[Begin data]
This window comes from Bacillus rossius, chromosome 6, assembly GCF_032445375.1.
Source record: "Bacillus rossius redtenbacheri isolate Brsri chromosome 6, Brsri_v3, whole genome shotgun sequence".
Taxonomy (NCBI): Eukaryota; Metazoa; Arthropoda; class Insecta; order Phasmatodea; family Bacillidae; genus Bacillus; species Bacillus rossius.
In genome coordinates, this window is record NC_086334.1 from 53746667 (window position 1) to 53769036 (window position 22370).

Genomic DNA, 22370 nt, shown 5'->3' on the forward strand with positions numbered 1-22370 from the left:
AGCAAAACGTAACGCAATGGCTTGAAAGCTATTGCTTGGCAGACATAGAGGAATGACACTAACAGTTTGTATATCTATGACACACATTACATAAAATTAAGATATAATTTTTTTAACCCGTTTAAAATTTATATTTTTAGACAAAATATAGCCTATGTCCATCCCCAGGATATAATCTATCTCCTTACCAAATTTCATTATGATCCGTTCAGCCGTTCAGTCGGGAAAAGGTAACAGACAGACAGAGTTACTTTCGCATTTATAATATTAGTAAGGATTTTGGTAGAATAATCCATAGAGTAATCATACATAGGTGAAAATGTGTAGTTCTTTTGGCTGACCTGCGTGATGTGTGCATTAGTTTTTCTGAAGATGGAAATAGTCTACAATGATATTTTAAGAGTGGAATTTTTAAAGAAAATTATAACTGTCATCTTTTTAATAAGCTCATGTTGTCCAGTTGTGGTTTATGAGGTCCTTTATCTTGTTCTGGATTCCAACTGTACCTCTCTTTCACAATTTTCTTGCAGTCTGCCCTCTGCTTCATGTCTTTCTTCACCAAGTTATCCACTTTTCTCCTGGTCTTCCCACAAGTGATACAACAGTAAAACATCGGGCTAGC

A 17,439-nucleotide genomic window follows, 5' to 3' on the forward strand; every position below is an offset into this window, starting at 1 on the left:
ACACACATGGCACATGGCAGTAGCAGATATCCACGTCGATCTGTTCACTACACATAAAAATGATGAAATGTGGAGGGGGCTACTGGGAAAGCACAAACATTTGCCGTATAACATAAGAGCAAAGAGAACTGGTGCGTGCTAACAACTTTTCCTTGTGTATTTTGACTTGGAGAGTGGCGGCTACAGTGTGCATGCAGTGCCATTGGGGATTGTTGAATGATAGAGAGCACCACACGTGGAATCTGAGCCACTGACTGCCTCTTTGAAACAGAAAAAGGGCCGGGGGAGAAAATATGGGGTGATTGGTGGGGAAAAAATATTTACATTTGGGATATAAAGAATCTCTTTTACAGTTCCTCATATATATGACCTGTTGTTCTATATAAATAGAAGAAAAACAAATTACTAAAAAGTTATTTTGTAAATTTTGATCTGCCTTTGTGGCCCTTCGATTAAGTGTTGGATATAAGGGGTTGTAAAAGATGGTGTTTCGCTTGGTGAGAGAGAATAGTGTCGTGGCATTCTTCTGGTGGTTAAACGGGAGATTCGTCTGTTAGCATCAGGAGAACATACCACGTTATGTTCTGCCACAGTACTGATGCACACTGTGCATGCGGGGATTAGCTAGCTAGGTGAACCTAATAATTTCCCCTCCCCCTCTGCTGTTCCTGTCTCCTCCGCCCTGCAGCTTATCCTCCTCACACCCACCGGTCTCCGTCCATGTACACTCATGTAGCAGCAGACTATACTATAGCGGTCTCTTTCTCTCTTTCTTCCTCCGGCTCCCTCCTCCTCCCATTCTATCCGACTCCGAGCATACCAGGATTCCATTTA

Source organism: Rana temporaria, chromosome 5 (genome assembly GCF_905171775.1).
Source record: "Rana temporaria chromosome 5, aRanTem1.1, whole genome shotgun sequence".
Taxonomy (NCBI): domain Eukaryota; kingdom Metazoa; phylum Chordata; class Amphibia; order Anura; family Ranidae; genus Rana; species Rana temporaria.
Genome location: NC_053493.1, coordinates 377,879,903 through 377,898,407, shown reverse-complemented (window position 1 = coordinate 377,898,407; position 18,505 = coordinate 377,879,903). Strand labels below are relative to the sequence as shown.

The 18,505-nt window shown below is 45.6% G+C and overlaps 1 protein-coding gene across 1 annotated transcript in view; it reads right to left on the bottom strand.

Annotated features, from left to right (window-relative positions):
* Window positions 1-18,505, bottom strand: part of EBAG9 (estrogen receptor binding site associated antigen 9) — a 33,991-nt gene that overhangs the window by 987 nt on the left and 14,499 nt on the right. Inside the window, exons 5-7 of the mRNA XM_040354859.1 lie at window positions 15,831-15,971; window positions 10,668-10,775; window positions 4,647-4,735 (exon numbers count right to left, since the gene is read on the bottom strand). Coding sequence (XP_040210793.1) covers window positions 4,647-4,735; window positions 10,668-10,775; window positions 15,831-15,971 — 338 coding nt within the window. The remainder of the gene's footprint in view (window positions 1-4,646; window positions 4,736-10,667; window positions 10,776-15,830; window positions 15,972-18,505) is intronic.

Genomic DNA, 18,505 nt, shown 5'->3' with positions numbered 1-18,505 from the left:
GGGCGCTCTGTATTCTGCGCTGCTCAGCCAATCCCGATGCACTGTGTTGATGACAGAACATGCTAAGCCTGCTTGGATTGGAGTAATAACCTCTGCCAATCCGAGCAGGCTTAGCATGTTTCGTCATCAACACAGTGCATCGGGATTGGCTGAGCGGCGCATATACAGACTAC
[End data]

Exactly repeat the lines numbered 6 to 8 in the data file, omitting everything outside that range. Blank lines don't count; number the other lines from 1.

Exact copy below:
AGCAAAACGTAACGCAATGGCTTGAAAGCTATTGCTTGGCAGACATAGAGGAATGACACTAACAGTTTGTATATCTATGACACACATTACATAAAATTAAGATATAATTTTTTTAACCCGTTTAAAATTTATATTTTTAGACAAAATATAGCCTATGTCCATCCCCAGGATATAATCTATCTCCTTACCAAATTTCATTATGATCCGTTCAGCCGTTCAGTCGGGAAAAGGTAACAGACAGACAGAGTTACTTTCGCATTTATAATATTAGTAAGGATTTTGGTAGAATAATCCATAGAGTAATCATACATAGGTGAAAATGTGTAGTTCTTTTGGCTGACCTGCGTGATGTGTGCATTAGTTTTTCTGAAGATGGAAATAGTCTACAATGATATTTTAAGAGTGGAATTTTTAAAGAAAATTATAACTGTCATCTTTTTAATAAGCTCATGTTGTCCAGTTGTGGTTTATGAGGTCCTTTATCTTGTTCTGGATTCCAACTGTACCTCTCTTTCACAATTTTCTTGCAGTCTGCCCTCTGCTTCATGTCTTTCTTCACCAAGTTATCCACTTTTCTCCTGGTCTTCCCACAAGTGATACAACAGTAAAACATCGGGCTAGC

A 17,439-nucleotide genomic window follows, 5' to 3' on the forward strand; every position below is an offset into this window, starting at 1 on the left:
ACACACATGGCACATGGCAGTAGCAGATATCCACGTCGATCTGTTCACTACACATAAAAATGATGAAATGTGGAGGGGGCTACTGGGAAAGCACAAACATTTGCCGTATAACATAAGAGCAAAGAGAACTGGTGCGTGCTAACAACTTTTCCTTGTGTATTTTGACTTGGAGAGTGGCGGCTACAGTGTGCATGCAGTGCCATTGGGGATTGTTGAATGATAGAGAGCACCACACGTGGAATCTGAGCCACTGACTGCCTCTTTGAAACAGAAAAAGGGCCGGGGGAGAAAATATGGGGTGATTGGTGGGGAAAAAATATTTACATTTGGGATATAAAGAATCTCTTTTACAGTTCCTCATATATATGACCTGTTGTTCTATATAAATAGAAGAAAAACAAATTACTAAAAAGTTATTTTGTAAATTTTGATCTGCCTTTGTGGCCCTTCGATTAAGTGTTGGATATAAGGGGTTGTAAAAGATGGTGTTTCGCTTGGTGAGAGAGAATAGTGTCGTGGCATTCTTCTGGTGGTTAAACGGGAGATTCGTCTGTTAGCATCAGGAGAACATACCACGTTATGTTCTGCCACAGTACTGATGCACACTGTGCATGCGGGGATTAGCTAGCTAGGTGAACCTAATAATTTCCCCTCCCCCTCTGCTGTTCCTGTCTCCTCCGCCCTGCAGCTTATCCTCCTCACACCCACCGGTCTCCGTCCATGTACACTCATGTAGCAGCAGACTATACTATAGCGGTCTCTTTCTCTCTTTCTTCCTCCGGCTCCCTCCTCCTCCCATTCTATCCGACTCCGAGCATACCAGGATTCCATTTA